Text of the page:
Rev Dr Martin Fair, who will take up the post in May, said he was left “devastated” after the singer of one of his favourite bands took his own life in May 2018.
“I have buried too many people who have taken their own lives over the years because they felt alone and helpless in the darkness which many think is their only friend.
“I am a big fan of Frightened Rabbit and was absolutely devastated by Scott’s death.
“When his body was found something snapped within me and I decided that I could not go on merely saying ‘isn’t it terrible’ every time someone took their own life.”
Dr Fair, 55, is minister of St Andrews Parish Church in Arbroath, Angus, and the new service was designed by six members of the congregation– three mental health professionals and three people who have struggled with their own mental health.
The congregation already has a social action project which includes helping people with drug addiction.
Dr Fair said he hoped to highlight drug addiction and mental health issues during his year in office.
He said too many vulnerable people were being failed and politicians must redouble their efforts to address the crisis.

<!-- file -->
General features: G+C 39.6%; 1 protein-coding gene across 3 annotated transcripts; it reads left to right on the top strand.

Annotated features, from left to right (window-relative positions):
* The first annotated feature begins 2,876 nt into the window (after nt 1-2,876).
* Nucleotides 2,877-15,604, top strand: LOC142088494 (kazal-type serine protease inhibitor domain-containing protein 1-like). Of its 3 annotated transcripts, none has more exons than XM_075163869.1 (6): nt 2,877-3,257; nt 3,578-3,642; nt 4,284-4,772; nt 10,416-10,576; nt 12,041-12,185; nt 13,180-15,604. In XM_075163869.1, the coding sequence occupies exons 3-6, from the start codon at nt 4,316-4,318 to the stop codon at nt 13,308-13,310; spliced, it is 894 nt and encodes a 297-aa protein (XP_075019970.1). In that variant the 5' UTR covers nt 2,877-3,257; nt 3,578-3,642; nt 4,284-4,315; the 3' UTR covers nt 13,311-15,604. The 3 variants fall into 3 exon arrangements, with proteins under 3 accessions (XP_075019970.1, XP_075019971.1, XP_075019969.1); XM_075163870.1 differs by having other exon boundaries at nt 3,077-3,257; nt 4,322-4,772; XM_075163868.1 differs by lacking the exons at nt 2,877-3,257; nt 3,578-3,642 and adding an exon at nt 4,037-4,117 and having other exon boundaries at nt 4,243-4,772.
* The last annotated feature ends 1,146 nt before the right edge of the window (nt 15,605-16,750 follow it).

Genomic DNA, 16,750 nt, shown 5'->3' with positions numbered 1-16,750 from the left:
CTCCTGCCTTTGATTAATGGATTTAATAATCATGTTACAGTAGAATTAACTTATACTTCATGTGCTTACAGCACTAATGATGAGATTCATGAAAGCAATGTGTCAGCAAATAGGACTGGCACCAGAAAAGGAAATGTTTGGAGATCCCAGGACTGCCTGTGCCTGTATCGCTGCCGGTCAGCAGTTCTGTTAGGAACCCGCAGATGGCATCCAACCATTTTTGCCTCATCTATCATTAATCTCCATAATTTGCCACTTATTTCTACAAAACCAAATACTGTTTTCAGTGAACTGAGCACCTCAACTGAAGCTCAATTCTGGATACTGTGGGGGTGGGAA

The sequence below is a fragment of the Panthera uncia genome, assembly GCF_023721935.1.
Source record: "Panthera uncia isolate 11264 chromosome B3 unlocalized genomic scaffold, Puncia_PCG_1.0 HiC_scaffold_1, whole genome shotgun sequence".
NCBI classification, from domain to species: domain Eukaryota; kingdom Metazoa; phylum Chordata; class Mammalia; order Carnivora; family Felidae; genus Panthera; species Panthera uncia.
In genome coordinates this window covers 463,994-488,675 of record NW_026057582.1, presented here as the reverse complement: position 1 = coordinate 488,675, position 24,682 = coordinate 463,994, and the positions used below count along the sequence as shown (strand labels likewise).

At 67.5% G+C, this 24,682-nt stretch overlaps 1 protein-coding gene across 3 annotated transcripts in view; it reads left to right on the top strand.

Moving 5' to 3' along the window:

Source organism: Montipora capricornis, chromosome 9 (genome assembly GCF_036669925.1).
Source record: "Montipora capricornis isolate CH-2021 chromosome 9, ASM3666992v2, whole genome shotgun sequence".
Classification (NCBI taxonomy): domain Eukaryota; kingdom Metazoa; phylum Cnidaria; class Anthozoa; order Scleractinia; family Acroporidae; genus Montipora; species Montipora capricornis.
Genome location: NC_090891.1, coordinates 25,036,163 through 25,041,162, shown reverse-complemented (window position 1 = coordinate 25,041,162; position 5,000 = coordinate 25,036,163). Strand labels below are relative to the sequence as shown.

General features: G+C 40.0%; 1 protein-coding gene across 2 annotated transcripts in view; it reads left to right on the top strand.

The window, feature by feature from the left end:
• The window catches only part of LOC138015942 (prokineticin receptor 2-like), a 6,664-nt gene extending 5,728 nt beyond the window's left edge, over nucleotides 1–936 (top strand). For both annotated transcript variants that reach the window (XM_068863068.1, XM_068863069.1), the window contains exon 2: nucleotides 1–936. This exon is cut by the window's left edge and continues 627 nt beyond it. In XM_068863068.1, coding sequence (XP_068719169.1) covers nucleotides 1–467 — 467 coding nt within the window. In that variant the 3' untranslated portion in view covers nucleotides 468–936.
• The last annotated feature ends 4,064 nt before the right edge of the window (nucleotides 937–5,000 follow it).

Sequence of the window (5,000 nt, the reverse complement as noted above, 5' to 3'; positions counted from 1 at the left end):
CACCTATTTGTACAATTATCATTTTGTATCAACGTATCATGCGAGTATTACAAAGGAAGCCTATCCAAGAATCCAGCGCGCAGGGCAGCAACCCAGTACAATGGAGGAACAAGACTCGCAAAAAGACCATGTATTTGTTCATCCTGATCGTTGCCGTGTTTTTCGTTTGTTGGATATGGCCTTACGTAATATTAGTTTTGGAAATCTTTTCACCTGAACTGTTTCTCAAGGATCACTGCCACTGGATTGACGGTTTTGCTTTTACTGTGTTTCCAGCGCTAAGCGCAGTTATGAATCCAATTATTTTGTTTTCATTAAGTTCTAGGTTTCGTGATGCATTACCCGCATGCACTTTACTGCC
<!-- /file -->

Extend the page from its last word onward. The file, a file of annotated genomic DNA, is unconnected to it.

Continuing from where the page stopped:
Official figures show there were 1,187 drugs related deaths in Scotland in 2018, up from 934 the previous year while there were 784 probable suicides last year, 104 more than in 2017.
Dr Fair said: “The statutory provision to support people with drug additions and mental health is desperately short in terms of what is needed to address the epidemic.
“There must be much more investment in mental health services to address gaps in provision which includes a shortage of practitioners.
“I am not knocking the providers of mental health services - they are doing their best to support people but they are so stretched.
“Churches and the wider voluntary sector have an obligation to step in and fill the gaps until they are able to access the appropriate services.”
Dr Fair suffered a "life-changing" accident in 2017 when he tripped and fell in the street in Arbroath and broke his left arm which has never properly healed despite three operations.
His left hand does not function properly and he is unable to tie his own shoelaces and necktie and relies on a specially adapted car to get around.
He said: “It has been a huge learning curve and for the first time in my life I have had to ask for help.
“While I wish this had not happened to me, good things have come from it because when you are dependent on people for help you take on a different view of life.
“The support I got from my family and the Christian community was phenomenal and I think I am a more rounded person because of that experience.
“My attitude is ‘ok, let’s get on with life’ and I am not going to let it stop me or define me. I am now learning how to play golf one-handed.”